The kids and I went to stay with my mom and stepdad last week for a couple of nights. I told Mom to make a list of things she needed done so that we could get a few things checked off while we were there. One of the things that she was working up the nerve to tackle was organizing her cookbooks and recipes.
At first glance, it seemed like an easy enough job for the two of us to conquer. It was more a matter of eliminating things than it was of overhauling anything. But, therein lay the problem. How do you get rid of cookbooks and recipes that pull at your heartstrings?
The cookbooks were a fairly black and white operation, and I am thrilled to say that I am the beneficiary of some throwbacks to the ‘70s that my grandmothers had given to my mom. I love old cookbooks, and I love memories of my grandmas’ homemade goodies. I especially love the cookbooks that were actually theirs—ones that bear their handwritten notes in the margins.
The recipes were a little more difficult just because of their sheer number. Mom had been given a recipe box when she got married to my dad forty-some years ago and it was stuffed to its maximum capacity with recipes–and had a tidy stack lying beside it. That old recipe box is well past its prime, but it is a family heirloom for sure. Many of the recipes in it represented people who have greatly impacted my mom’s life—or even my life—and hold a special place in her heart. And, several of those souls are now walking the streets of gold with Jesus, which makes these little remnants of their time on earth even more valuable.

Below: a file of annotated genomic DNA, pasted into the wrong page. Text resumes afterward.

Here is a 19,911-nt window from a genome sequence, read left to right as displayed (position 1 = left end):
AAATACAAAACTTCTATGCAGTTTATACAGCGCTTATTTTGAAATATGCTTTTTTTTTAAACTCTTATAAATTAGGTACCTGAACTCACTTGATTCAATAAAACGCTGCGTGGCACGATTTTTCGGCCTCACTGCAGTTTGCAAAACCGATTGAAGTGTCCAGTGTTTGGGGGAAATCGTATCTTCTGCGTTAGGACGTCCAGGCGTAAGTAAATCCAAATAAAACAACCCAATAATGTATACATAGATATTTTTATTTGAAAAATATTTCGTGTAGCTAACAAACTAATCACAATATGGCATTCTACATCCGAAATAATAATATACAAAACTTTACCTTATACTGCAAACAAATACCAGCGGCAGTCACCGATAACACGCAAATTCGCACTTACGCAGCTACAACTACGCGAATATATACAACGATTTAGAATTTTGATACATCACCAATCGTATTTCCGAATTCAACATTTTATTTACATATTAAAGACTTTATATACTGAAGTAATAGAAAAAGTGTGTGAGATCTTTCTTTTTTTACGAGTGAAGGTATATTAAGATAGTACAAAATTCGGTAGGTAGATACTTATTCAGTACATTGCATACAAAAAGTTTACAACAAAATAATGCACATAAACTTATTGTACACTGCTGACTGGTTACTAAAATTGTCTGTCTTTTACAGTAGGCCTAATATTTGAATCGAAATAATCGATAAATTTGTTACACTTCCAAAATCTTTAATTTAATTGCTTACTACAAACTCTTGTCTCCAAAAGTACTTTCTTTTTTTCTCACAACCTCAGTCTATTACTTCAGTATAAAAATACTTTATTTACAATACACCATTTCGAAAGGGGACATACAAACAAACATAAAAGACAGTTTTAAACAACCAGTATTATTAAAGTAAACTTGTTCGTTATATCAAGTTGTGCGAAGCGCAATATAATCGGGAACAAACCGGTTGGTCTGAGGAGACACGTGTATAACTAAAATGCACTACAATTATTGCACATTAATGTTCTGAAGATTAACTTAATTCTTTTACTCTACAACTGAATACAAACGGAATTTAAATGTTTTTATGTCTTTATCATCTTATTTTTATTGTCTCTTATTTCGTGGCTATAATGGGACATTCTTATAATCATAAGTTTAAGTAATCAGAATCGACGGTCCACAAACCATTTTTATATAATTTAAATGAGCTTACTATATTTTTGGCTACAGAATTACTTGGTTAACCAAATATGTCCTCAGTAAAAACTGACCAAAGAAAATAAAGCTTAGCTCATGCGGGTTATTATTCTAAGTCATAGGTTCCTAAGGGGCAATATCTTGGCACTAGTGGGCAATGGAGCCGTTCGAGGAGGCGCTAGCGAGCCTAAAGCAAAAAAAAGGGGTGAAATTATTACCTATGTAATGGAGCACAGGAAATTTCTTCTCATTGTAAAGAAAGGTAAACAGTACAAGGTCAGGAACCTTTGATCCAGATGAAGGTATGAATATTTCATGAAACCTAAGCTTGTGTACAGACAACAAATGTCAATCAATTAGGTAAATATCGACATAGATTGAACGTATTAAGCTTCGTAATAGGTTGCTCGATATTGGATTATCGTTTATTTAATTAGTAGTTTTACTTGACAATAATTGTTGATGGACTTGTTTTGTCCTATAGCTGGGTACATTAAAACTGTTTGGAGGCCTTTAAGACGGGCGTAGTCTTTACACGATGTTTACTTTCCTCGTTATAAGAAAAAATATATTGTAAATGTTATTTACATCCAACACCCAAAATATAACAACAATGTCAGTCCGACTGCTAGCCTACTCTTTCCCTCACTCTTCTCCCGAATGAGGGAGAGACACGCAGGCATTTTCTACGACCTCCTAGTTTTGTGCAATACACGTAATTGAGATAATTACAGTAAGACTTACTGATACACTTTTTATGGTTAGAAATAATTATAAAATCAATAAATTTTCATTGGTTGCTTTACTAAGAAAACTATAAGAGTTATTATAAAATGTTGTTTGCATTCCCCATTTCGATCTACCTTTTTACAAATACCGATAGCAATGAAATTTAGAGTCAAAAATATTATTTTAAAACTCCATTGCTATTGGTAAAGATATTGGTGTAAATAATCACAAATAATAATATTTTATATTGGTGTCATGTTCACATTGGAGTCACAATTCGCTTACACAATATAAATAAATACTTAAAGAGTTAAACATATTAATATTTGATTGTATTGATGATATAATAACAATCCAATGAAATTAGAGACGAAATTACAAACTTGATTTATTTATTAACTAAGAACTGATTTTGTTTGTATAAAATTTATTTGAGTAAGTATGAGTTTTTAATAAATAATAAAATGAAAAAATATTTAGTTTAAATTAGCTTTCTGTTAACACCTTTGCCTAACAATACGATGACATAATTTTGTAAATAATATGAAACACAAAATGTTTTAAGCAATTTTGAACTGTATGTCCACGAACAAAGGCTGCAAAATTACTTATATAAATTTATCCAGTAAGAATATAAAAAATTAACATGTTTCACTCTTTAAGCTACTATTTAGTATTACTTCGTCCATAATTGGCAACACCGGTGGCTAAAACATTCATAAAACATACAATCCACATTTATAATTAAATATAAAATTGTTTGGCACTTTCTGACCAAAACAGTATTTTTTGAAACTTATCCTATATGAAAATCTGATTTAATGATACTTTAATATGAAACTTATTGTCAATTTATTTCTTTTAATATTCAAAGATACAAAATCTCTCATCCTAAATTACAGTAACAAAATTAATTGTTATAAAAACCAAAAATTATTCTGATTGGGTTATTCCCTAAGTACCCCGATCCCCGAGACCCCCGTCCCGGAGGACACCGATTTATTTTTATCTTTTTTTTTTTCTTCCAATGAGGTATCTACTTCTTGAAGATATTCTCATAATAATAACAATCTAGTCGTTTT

So, laughing and crying, we sorted through every single card and slip of paper. I don’t know how many recipes we touched that day, but it was hundreds. We got rid of all of the ones that Mom had been meaning to try but hadn’t yet gotten around to it. We also made sure to save all of the handwritten ones, family favorites and ones with special memories attached to them. We talked and sorted, chatted and filed. It was a nice morning.
In their own little way, all of those family recipes were a little legacy left to my mom. Where someone else might have seen smudged index cards, spidery handwriting and folded newspaper clippings, my mom saw people she loved and the investment they had made in her. That’s remarkable, really. Our memories are such precious resources of those who have gone before us.
What memories are you making today? What legacy are you leaving? Time is short and life is sweet. Make it good.